“The society executive board and myself have major concerns about the modification in policies of city funding for the Sandy Springs nonprofits,” Sandy Springs Society President Kate Dalba said at the Sandy Springs City Council’s Feb. 4 meeting.
The all-female, all-volunteer entity, in its 25th year of existence, supports Heritage Sandy Springs and other area nonprofits that promote the arts, heritage, education, the environment and social services. For officials there, the sticking point is how the policy addressing the matter is written and the inherent implications.
“What we are concerned about is the wording that would exclude nonprofits such as ours the chance to apply for direct funding for staging an event in Sandy Springs,” Dalba said. “The society currently has two events: Tossed Out Treasures, which is always in March — in its 22nd year — and our Elegant Elf Marketplace.”
Under the new guidelines, fundraising cannot be the primary function of a nonprofit’s programming aided by city funds.
As part of its campaign, society personnel urged council members to add clarifying language for the nonprofit policy at the meeting.
At the meeting past society President Valerie Love reflected on the organization’s current and historical relationship with the city. “The 300 of us in the society decided early on that we wanted to help our city keep growing in a positive way, in an impactful way, in a way that would help enrich the lives of our citizens.” Love said.
The city’s fiscal 2014 budget allows for more than $400,000 in direct appropriations to several nonprofits, including monies dispensed to Sandy Springs Youth Sports and the Sandy Springs/Perimeter Chamber of Commerce. Another $50,000 in funds is available to local entities of that ilk on a competitive basis.
“Qualifying organizations in Sandy Springs like the Sandy Springs Society deserve an equal treatment under the city’s policies,” said Dalba. “Once suitable language is found that confirms all funding will go directly to the production of an event, that language is key to maintaining the important direct fiduciary relationship between the city and the Sandy Springs Society.”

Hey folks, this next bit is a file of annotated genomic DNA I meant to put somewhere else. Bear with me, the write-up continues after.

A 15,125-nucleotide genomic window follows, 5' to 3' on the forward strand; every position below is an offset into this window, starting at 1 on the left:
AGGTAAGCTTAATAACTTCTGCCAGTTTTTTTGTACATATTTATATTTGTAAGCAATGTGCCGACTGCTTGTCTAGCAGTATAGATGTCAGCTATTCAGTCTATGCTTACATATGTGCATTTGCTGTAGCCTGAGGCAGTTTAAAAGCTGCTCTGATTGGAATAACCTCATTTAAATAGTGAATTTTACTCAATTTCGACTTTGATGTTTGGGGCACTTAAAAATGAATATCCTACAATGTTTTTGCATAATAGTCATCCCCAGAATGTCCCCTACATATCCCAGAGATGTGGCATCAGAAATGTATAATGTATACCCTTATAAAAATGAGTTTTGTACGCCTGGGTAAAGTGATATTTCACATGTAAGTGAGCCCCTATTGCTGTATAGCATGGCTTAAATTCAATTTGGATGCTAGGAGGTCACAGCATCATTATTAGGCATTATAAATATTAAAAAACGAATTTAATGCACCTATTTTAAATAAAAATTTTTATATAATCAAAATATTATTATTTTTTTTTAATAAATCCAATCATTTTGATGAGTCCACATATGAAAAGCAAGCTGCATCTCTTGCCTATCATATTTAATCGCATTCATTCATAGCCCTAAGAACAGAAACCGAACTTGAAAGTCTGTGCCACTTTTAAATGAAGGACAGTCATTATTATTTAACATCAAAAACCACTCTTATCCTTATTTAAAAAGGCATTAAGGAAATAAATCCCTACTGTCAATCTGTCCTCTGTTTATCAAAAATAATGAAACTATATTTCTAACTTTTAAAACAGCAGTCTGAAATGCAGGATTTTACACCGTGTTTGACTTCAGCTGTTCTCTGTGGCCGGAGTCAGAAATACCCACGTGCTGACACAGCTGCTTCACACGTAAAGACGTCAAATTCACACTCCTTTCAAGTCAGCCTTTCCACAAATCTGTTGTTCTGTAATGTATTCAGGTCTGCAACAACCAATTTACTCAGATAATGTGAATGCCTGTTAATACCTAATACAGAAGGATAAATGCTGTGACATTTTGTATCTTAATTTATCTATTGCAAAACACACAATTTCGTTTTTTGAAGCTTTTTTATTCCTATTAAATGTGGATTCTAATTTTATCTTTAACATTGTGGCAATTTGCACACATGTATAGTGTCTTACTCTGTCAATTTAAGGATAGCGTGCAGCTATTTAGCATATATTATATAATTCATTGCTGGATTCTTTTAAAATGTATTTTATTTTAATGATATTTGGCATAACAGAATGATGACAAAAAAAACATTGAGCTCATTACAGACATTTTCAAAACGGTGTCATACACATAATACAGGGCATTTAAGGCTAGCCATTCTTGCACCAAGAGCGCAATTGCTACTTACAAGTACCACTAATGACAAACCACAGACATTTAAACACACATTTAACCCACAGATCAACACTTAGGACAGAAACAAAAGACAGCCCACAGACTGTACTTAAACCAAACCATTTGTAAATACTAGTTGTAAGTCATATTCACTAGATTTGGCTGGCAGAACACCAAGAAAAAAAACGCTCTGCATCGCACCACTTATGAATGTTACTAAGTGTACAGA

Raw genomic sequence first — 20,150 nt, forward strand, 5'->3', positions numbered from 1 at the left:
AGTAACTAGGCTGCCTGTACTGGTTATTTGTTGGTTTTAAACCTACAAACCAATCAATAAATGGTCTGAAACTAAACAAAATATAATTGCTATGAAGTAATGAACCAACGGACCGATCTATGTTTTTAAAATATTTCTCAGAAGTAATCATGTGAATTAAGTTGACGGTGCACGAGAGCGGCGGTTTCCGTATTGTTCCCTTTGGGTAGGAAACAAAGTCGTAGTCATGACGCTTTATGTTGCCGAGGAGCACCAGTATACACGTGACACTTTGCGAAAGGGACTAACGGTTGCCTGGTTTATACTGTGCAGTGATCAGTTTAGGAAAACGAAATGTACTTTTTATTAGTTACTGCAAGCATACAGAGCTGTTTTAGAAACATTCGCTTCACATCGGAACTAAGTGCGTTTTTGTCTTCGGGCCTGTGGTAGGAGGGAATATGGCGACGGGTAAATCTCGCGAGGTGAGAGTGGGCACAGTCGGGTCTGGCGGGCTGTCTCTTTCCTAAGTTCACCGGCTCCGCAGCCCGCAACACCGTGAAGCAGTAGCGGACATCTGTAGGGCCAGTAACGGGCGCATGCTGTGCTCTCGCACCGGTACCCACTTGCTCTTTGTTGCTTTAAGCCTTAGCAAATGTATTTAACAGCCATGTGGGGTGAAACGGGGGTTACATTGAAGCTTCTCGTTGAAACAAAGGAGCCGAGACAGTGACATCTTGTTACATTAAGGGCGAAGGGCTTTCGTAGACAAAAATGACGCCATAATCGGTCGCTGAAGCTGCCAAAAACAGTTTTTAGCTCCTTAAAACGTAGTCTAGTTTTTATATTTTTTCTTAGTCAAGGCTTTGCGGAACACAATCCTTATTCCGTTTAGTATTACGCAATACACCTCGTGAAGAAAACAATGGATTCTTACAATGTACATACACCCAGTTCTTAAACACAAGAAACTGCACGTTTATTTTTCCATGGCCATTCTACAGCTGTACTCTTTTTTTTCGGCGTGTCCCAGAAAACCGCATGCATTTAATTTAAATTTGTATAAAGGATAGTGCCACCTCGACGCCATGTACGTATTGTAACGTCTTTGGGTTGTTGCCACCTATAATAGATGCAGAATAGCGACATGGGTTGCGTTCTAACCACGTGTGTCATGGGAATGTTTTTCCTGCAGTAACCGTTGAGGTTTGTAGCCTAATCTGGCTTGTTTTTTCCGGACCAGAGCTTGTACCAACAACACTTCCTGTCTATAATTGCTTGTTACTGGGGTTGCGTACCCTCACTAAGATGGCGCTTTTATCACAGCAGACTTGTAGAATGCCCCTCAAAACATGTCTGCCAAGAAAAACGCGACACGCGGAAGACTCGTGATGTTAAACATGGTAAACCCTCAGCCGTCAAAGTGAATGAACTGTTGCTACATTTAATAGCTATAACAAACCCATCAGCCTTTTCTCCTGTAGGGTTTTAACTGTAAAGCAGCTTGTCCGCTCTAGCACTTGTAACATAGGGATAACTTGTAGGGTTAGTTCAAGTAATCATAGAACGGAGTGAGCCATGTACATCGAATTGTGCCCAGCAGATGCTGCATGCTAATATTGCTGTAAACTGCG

In an interview Monday, Mayor Rusty Paul said the proposed changes to the city’s policy are designed to doubly meet legal and financial auditing standards and narrow its focus — not preclude the Sandy Springs Society from applying for funds. “We’re just kind of tweaking our approach to assisting nonprofits in the city,” Paul said. “In accordance with financial reporting requirements, we want to streamline that to one pot.”
Paul said city officials and the Society have held constructive talks to help the latter adapt to the changes.
Under the new guidelines, fundraising cannot be the primary function of a nonprofit group’s programming aided by city funds.
Paul said the society’s recent beautification project targeting the median at the Hammond Drive-Mount Vernon Highway intersection and dedicated to former Mayor Eva Galambos is an example of an endeavor eligible for city funding — as opposed to Elegant Elf and Tossed Out Treasures fundraisers.
“There must be a larger community programmatic benefit,” he said. “The Sandy Springs Society is probably one of the greatest nonprofits we have in the city — they’ve raised around $2.5 million for [the betterment] of Sandy Springs.
“[The change in policy] is just a matter of structuring things to make sure…our auditors and attorneys [approve].”